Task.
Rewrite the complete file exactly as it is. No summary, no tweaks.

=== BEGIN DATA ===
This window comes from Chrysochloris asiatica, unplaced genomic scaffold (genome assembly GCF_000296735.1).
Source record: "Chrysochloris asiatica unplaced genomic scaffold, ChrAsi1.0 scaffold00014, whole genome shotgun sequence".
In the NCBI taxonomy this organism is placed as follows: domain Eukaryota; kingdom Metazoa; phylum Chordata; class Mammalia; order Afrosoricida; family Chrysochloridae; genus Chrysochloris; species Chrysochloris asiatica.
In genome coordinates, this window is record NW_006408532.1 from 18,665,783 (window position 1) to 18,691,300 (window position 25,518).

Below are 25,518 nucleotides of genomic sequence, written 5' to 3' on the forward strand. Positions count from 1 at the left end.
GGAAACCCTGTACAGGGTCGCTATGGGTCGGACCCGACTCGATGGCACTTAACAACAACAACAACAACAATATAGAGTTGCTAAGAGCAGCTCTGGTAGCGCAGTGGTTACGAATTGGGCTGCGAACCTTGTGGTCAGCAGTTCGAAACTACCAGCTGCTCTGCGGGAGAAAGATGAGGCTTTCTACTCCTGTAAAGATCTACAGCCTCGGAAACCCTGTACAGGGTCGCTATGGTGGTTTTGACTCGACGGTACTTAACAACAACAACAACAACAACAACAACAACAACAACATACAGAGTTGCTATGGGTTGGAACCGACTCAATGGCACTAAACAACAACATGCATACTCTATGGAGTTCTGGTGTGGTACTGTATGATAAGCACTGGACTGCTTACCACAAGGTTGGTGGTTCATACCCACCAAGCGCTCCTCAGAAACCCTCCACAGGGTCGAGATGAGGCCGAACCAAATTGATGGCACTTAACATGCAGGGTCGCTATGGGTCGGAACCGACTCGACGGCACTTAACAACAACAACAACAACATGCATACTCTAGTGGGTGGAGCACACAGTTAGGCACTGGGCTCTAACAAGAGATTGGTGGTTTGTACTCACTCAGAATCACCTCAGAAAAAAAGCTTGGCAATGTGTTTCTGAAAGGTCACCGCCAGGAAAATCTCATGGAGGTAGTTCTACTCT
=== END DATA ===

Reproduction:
This window comes from Chrysochloris asiatica, unplaced genomic scaffold (genome assembly GCF_000296735.1).
Source record: "Chrysochloris asiatica unplaced genomic scaffold, ChrAsi1.0 scaffold00014, whole genome shotgun sequence".
In the NCBI taxonomy this organism is placed as follows: domain Eukaryota; kingdom Metazoa; phylum Chordata; class Mammalia; order Afrosoricida; family Chrysochloridae; genus Chrysochloris; species Chrysochloris asiatica.
In genome coordinates, this window is record NW_006408532.1 from 18,665,783 (window position 1) to 18,691,300 (window position 25,518).

Below are 25,518 nucleotides of genomic sequence, written 5' to 3' on the forward strand. Positions count from 1 at the left end.
GGAAACCCTGTACAGGGTCGCTATGGGTCGGACCCGACTCGATGGCACTTAACAACAACAACAACAACAATATAGAGTTGCTAAGAGCAGCTCTGGTAGCGCAGTGGTTACGAATTGGGCTGCGAACCTTGTGGTCAGCAGTTCGAAACTACCAGCTGCTCTGCGGGAGAAAGATGAGGCTTTCTACTCCTGTAAAGATCTACAGCCTCGGAAACCCTGTACAGGGTCGCTATGGTGGTTTTGACTCGACGGTACTTAACAACAACAACAACAACAACAACAACAACAACAACATACAGAGTTGCTATGGGTTGGAACCGACTCAATGGCACTAAACAACAACATGCATACTCTATGGAGTTCTGGTGTGGTACTGTATGATAAGCACTGGACTGCTTACCACAAGGTTGGTGGTTCATACCCACCAAGCGCTCCTCAGAAACCCTCCACAGGGTCGAGATGAGGCCGAACCAAATTGATGGCACTTAACATGCAGGGTCGCTATGGGTCGGAACCGACTCGACGGCACTTAACAACAACAACAACAACATGCATACTCTAGTGGGTGGAGCACACAGTTAGGCACTGGGCTCTAACAAGAGATTGGTGGTTTGTACTCACTCAGAATCACCTCAGAAAAAAAGCTTGGCAATGTGTTTCTGAAAGGTCACCGCCAGGAAAATCTCATGGAGGTAGTTCTACTCT